To some of us who grew up gardening, the process comes naturally. How can you not know how deep to plant a radish seed or realize you have to wait until the danger of frost has passed to plant your tomatoes? Actually, I’ve heard from people who grew up gardening and despise it now. That includes a couple editors here at The Gazette, who prefer to stay as far away as possible from watering cans, trowels, or anything else that reminds them of the back-breaking labor of their youth.
But, as mentioned in today’s (4/19/09) Gazette article: http://www.gazetteonline.com/apps/pbcs.dll/article?AID=/20090419/NEWS/704199992/1002/NEWS
more and more people are moving toward gardening, as a way to help the Earth and save money on food budgets in these tough economic times. To that end, Iowa State University Extension has come up with a great beginner’s guide to home gardening, especially tailored for Iowa.
Even experienced gardeners will find helpful hints on beets, potatoes, squash and numerous other veggies, along with everyone’s favorite: weed control.
You can find the guide here: http://www.ipm.iastate.edu/ipm/hortnews/2009/4-8/introduction.html
Michael Richards, president of the Oakhill/Jackson Neighborhood Association, has been working on a “Good Jobs/Green Garages” effort since the floods. Some of that is detailed in an article in the Sunday, March 8, 2009, issue of the Gazette:
Here is more from Michael about those efforts:
“We have added a very important layer of innovation and action to Good Jobs/Green Garages:
As Neighborhood Assn. President, I have been approached by flooded residents in their 70s and 80s that do not have the time, energy or financing to Rehab/Rebuild. We are pairing these elderly residents with former Metro High students that are now in their mid twenties, energetic, employed and ready to engage limited money with “sweat equity” to gain first time home ownership by rehab and retrofit of these flooded homes they are purchasing from the above noted elderly flood victims. We have one rehab/retrofit Next Generation Home Ownership project already underway in Oakhill Jackson. We have also paired an elderly resident/ and a young new homeowner in Time Check to work with this model of community recovery.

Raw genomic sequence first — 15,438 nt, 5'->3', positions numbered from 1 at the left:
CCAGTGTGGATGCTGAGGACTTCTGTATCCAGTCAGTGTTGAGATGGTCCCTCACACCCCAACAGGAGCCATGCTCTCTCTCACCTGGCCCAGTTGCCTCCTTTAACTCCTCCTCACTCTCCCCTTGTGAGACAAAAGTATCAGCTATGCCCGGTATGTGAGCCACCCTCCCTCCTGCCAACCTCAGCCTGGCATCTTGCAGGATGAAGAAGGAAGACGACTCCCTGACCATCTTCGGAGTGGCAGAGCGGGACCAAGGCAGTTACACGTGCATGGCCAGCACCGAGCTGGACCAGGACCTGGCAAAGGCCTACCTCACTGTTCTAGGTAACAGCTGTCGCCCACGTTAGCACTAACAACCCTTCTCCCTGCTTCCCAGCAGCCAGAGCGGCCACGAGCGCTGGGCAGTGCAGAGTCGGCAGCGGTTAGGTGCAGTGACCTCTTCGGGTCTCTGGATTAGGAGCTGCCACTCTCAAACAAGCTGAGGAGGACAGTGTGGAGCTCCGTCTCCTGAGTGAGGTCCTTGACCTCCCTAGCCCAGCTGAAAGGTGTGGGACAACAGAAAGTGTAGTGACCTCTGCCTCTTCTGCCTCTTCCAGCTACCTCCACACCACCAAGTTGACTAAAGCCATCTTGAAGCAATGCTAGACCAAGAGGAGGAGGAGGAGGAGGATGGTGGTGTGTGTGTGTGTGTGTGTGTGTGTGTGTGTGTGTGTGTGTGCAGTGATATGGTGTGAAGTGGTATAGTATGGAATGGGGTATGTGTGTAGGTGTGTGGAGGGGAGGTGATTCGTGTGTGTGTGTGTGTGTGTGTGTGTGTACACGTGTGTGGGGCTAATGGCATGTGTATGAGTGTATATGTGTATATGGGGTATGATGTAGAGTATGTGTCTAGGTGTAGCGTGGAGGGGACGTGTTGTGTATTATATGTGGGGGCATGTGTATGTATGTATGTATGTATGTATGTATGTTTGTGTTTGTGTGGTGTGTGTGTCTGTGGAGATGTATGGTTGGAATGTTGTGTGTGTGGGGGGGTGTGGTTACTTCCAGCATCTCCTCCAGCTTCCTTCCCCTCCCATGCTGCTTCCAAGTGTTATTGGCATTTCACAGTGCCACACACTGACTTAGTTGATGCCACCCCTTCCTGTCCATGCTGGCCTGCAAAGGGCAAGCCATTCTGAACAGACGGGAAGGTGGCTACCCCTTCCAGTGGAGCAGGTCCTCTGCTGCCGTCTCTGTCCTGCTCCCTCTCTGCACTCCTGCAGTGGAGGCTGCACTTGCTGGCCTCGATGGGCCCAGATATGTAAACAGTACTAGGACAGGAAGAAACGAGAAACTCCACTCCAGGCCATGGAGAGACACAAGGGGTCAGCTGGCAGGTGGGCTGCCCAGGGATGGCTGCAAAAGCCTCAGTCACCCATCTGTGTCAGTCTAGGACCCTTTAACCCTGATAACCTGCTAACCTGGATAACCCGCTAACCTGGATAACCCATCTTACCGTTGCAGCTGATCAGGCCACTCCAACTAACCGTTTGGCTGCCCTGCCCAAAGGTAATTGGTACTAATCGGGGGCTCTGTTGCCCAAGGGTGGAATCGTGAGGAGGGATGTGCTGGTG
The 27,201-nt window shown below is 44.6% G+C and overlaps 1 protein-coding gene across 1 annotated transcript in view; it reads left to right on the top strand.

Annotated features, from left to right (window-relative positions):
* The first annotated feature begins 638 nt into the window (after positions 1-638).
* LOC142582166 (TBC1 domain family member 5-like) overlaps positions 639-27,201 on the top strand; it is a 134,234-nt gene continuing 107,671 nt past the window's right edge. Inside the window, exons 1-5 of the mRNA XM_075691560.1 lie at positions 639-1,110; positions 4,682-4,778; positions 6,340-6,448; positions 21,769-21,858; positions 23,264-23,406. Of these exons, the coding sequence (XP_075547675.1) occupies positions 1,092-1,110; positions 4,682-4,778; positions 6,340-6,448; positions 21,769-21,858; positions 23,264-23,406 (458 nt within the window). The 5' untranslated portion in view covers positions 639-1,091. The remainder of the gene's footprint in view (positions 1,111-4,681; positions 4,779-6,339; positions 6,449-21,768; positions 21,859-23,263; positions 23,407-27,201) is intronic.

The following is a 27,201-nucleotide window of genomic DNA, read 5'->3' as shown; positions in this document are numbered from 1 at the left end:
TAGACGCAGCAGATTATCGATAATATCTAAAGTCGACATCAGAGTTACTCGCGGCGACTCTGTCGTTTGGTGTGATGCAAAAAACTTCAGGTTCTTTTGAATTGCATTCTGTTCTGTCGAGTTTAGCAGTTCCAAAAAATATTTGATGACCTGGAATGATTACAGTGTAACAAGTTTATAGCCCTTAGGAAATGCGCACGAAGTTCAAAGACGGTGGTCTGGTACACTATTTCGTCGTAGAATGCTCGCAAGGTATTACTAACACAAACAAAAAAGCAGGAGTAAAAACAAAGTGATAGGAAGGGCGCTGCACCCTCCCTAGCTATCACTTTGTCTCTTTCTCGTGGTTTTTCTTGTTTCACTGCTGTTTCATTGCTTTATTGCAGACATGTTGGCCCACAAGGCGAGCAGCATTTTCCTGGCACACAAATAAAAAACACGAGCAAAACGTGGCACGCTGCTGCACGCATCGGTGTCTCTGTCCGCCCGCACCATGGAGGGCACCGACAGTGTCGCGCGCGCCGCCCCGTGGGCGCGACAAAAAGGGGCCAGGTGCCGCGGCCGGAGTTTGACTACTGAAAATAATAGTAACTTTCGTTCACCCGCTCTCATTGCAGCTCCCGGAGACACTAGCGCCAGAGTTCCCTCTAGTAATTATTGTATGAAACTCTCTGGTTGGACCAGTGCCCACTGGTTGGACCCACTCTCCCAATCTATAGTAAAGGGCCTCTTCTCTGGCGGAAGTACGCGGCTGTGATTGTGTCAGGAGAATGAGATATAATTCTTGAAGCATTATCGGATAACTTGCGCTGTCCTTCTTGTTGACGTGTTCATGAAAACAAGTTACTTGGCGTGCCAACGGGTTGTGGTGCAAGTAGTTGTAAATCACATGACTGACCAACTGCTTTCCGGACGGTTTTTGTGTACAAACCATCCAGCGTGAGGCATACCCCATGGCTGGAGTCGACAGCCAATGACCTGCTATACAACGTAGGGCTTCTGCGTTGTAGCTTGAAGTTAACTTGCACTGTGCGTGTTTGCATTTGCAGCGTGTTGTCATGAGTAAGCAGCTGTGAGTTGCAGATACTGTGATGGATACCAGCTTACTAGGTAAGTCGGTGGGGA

My goal is this: Create the working model. Then, if the City Government wants to get on board, fine, if not, well, we’ll keep working away to rebuild this city one step at a time from the ground up.”
From Cindy, again: Rod Scott, who is also featured in the Gazette article, realizes not every flooded home can be saved. But he questions why so many that could be rebuilt are being torn down. He asks if it’s because the city is encouraging demolition, especially of homes in modest-income neighborhoods. Rod, who is president of the Iowa Historic Preservation Alliance, notes that many of the homes are structurally sound. “They’re just flooded buildings,” he said. “They can be cleaned up and rebuilt.”
Cedar Rapids City Council member Tom Podzimek added to the city’s discussion of sustainability when it comes to rebuilding from the floods in one area that hit home. For city gardeners, it might not be a popular idea, but a suggestion that has been proposed in the past would be to sell land that has city gardens – presumably the Squaw Creek gardens, as the Ellis area often floods – and allow developers to build private housing there. The tradeoff would be offering leased city gardens in the city’s new green zone, where flooded homes have been bought out and removed. “Why get in a car and drive five miles?” Podzimek asked, when the “greener” model would be having gardens located near the people who use them.
Other ideas for the green zone have included soccer and baseball fields and dog parks. Podzimek said some residents want those entities in areas not prone to flooding, but he said it makes more sense to have homes and structures built away from flood zones and use the 250 acres or so of new green space for those “flood resilient” projects, such as ball fields.